OECD Home › Bribery and corruption › More News
The current Polish framework for fighting foreign bribery is still inadequate to fully meet foreign bribery risks resulting from Poland’s growing economy, says a new OECD report.
This report provides a brief overview of the OECD Anti-Bribery Convention and how it works. It also outlines how the Working Group on Bribery contributes to the global fight against corruption.
Co-organised by the Confederation of Indian Industry (CII) and the OECD in New Delhi, discussions at this seminar focused on corruption challenges facing Indian companies today and what can be done to overcome these challenges.
Co-organised by the G20 Russian Presidency and the OECD, with UNODC support, this conference focused on promoting transparency and integrity in organising sport and other major events and cutting-edge measures for governments and business to combat corruption.
The 2013 Forum on Integrity will bring together high-level government, business and civil society representatives to exchange and discuss best practices in implementing integrity.
A series of high-level public events and committee meetings addressing the issue of integrity and anti-corruption take place at the OECD during the week of 22-26 April 2013.
Russians are becoming increasingly active in the country’s social arena. While activists remain a small but growing and visible minority of citizens looking for changes in governance, many more are becoming involved in the day-to-day affairs of their communities. It remains to be seen whether this emerging culture of civic participation will sit comfortably with existing governance structures.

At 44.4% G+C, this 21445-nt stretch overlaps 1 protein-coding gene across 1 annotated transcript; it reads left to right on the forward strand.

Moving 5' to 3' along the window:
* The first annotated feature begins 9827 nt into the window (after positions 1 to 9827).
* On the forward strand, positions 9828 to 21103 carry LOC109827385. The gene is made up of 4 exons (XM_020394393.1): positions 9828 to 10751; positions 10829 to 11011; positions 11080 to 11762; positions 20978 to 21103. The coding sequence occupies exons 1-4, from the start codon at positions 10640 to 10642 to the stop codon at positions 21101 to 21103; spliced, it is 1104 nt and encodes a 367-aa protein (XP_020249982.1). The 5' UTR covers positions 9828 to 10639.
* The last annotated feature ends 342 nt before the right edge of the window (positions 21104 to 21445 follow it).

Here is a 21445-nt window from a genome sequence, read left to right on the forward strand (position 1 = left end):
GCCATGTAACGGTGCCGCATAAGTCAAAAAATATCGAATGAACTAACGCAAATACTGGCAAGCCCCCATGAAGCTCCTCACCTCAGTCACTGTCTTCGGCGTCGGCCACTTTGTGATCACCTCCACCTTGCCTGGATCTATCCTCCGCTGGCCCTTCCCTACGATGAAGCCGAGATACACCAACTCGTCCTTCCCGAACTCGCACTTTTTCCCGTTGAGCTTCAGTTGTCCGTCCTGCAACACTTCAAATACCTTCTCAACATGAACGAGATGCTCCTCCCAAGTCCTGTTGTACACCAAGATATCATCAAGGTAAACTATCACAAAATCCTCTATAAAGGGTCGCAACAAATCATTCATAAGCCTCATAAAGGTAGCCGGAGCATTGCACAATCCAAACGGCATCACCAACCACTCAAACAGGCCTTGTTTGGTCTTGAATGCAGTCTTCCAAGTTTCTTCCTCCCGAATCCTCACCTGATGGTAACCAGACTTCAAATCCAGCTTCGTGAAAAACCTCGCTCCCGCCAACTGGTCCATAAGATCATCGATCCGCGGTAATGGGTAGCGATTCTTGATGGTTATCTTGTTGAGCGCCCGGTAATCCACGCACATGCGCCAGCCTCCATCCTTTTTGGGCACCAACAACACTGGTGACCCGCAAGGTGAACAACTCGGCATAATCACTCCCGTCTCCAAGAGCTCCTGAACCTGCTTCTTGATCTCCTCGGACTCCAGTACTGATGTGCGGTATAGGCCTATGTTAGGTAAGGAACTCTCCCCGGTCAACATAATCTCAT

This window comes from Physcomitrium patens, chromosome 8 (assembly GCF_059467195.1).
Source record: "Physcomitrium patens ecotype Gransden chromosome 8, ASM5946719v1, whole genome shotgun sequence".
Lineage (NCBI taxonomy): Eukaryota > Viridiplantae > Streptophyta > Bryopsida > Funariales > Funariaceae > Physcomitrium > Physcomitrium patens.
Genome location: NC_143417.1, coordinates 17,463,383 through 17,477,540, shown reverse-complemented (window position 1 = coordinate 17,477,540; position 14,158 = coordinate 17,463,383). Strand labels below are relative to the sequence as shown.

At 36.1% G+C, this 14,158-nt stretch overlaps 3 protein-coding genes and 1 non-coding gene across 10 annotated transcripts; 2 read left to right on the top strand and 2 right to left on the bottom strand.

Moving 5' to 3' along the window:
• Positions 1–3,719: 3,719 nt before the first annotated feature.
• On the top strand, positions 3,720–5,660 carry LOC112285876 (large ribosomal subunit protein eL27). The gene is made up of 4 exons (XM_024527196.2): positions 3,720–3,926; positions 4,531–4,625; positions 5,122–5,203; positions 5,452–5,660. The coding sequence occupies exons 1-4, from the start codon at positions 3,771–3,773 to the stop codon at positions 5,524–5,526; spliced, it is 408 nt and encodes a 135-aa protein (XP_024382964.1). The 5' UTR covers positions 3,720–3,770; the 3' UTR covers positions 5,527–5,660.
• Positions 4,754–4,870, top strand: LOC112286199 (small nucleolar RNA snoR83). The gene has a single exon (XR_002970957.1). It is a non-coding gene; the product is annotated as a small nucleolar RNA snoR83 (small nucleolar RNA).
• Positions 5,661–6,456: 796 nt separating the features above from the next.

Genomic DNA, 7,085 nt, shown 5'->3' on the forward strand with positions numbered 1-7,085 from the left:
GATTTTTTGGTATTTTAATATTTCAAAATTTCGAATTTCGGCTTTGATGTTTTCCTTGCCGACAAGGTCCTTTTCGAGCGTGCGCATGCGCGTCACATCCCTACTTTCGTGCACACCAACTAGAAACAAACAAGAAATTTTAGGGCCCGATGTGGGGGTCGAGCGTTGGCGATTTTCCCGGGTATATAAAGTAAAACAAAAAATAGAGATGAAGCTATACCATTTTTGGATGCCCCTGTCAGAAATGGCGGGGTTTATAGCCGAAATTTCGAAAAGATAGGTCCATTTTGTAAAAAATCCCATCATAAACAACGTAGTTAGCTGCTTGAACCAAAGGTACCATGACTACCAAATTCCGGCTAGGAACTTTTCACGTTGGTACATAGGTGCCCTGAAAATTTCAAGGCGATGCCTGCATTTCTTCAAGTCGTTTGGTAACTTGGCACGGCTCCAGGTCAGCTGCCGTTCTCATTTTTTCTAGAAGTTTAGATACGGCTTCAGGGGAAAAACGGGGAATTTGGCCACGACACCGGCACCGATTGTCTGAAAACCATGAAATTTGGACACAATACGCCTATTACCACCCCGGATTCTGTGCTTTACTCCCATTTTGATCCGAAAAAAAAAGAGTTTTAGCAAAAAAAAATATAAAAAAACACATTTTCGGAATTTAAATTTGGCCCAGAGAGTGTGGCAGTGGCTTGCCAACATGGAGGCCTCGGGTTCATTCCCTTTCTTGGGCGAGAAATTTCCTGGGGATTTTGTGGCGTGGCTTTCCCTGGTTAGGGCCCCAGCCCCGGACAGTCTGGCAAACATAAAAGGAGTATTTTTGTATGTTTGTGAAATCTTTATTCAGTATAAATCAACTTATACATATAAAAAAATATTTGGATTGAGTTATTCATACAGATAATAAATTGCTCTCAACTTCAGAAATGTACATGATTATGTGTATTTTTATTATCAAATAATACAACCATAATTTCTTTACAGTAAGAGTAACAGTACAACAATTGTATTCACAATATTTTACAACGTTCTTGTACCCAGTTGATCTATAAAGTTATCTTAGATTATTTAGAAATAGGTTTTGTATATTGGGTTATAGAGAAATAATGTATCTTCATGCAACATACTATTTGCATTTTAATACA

This report provides a comparative overview of common standards and key features of specialised anti-corruption institutions and comprehensive descriptions of 19 anti-corruption institutions operating in different parts of the world, presented in a comparable framework.
The Czech government must urgently engage with the private sector to raise awareness, says a new OECD report. The awareness of the Czech foreign bribery offence remains regrettably low among companies, despite the recent adoption of a comprehensive corporate liability regime that holds Czech companies liable for this crime.
Denmark’s enforcement of its foreign bribery laws has been weak. Only 13 foreign bribery allegations have surfaced, and sanctions have been imposed in just one case that falls under the Convention. Law enforcement authorities have not been sufficiently proactive, and cases have been prematurely closed without complete investigations. Denmark must take more investigative steps and make greater efforts to gather evidence from abroad.